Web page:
Very early in the morning of October 7 my WhatsApp was filling quickly with messages of the horror unfolding in Israel. One message included words from my friend’s son, one of the young people at the music festival crying out, come save us they are slaughtering us. At first, I couldn’t even imagine what that meant.
Soon after that message I called Noam Harari. Noam Harari served as our community Shlicha, Israel emissary, for three years and is now a beloved member of my family. During her tenure, Noam provided creative, informative, and inspiring programs, despite the fact that part of her time here was during the COVID-19 shut down and she had to do many of her programs virtually instead of in person. Noam developed strong, meaningful, and lasting relationships, and became part of the Nashville Jewish community family. After finishing her assignment here, she returned to her family in Israel, were she now lives.
Recently, we arranged a zoom call program for Noam to share her own personal story from October 7. The terror, pain, fear, and confusion of that day are still evident in her voice, and she is still processing that day, and the ensuing days, as her sister continues to serve in the IDF, and many of Noam’s friends are being called back for reserve duty. Each day since has brought additional challenges and struggles, learning to cope with a reality that includes racing back and forth to bomb shelters several times a day, as the rockets continue to fly, and life remains fragile and vulnerable.
Before we ended the call, Noam wanted to share one final story, that of her friend and colleague, Dekel. Shortly after October 7, Dekel was among the thousands of IDF reservists called back to duty to defend Israel after the atrocities committed by Hamas. Noam said that Dekel would remind his mother, family, and friends, with these words. “Don’t forget to smile when you wake up. No matter how hard, try to be strong and to be there for each other.”
These became his final words, and how he will be remembered as a fallen soldier killed defending his country.
Can we live up to is challenge, to remember to smile? Can we find the resilience to stay strong during these dark days? Can we find the courage to take care of each other?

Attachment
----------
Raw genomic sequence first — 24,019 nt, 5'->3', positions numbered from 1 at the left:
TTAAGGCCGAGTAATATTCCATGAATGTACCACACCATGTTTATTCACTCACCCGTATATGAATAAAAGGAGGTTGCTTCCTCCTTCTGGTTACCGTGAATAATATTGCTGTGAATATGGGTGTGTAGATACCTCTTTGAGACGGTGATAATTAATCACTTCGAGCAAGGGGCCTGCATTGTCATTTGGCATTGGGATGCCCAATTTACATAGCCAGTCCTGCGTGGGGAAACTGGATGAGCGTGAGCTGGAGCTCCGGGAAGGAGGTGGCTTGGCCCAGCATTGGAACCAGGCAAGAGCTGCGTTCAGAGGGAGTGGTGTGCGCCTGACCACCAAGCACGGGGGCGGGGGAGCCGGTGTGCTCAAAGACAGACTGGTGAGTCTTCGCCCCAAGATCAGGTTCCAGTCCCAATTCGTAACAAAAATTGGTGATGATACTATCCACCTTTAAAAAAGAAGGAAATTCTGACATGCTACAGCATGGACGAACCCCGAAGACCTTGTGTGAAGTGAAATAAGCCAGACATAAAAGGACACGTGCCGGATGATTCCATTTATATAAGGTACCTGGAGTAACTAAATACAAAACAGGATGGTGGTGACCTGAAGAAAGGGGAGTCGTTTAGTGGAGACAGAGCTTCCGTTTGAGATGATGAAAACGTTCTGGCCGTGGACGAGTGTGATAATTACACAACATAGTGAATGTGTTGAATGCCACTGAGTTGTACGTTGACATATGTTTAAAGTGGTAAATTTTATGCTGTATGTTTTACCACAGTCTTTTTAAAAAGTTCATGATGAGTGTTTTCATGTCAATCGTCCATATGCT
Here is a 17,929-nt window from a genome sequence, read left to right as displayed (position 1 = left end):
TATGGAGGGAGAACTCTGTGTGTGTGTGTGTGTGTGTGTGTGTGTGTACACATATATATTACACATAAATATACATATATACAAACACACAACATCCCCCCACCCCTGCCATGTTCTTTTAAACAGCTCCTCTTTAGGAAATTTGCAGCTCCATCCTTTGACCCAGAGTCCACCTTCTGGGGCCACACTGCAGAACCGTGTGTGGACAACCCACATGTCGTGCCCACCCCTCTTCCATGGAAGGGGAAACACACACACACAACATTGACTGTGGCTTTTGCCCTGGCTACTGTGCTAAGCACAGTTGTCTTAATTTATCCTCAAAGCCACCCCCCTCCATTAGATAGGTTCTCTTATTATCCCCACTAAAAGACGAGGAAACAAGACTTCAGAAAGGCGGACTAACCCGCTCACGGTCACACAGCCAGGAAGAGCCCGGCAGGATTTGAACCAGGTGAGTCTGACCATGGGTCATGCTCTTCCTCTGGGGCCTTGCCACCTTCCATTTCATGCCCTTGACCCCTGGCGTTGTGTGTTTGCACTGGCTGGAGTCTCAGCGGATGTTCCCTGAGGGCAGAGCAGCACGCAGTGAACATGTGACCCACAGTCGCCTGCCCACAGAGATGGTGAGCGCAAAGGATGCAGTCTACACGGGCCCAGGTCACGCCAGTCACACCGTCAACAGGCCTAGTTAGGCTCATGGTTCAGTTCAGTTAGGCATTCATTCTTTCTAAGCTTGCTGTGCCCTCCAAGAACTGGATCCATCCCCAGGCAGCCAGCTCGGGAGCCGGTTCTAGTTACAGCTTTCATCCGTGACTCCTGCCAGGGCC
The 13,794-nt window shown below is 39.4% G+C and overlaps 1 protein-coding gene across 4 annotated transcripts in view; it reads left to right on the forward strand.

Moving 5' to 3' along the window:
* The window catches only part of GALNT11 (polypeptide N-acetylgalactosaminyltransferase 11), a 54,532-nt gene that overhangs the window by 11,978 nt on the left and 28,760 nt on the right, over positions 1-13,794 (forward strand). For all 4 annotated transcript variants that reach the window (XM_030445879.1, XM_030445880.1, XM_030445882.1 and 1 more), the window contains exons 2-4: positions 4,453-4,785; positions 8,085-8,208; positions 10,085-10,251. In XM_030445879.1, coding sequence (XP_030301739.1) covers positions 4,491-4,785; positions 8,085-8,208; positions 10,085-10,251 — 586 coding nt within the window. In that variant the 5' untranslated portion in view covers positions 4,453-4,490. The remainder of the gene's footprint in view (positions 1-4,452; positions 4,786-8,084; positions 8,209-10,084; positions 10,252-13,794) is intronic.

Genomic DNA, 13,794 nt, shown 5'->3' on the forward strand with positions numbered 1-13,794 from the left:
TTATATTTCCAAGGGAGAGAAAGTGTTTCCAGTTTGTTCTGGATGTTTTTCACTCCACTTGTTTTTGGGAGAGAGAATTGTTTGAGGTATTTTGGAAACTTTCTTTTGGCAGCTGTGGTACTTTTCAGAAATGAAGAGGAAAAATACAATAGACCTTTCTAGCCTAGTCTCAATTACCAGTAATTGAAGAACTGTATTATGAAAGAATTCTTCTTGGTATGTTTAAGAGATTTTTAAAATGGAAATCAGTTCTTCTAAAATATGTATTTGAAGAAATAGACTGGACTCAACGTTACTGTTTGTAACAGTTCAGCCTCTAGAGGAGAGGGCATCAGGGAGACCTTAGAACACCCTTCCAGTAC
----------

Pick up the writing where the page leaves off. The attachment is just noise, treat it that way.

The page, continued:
We must somehow find the way and to be together not only in grief, but also in joy. There is an old joke that Jewish holidays have a basic theme, they tried to kill us, they failed, let’s eat.
We now move towards Chanukah, when we rededicate ourselves in pride and purpose, to celebrate the light in the darkness, and embrace the miracles of life.
On December 12, the sixth night of Chanukah, step into the light and dedicate yourself to an evening of joy, celebration, and community by joining us for Jewish Community Night with the Nashville Predators. We have been invited to join the Predators for a Chanukah party, complete with with food and candle lighting, before cheering them on in their game against the Philadelphia Flyers.
Coming together in this way to celebrate both Chanukah and our Jewish community affords us a time and place to draw comfort and support from each other in these challenging days. We as Jews are not new to adversity. It is part of our history and being. In the newly released book, The Genius of Israel, the authors share that the succuss and resilience of both Israel and the Jewish people is a story of a diverse people and society built around the values of service, solidarity, and belonging. These values sustain us and provide the foundation of our work, both locally and globally. Let’s be together on December 12 to celebrate these values and use the bonds of Jewish peoplehood to lend the light and hope we need to remember to smile.
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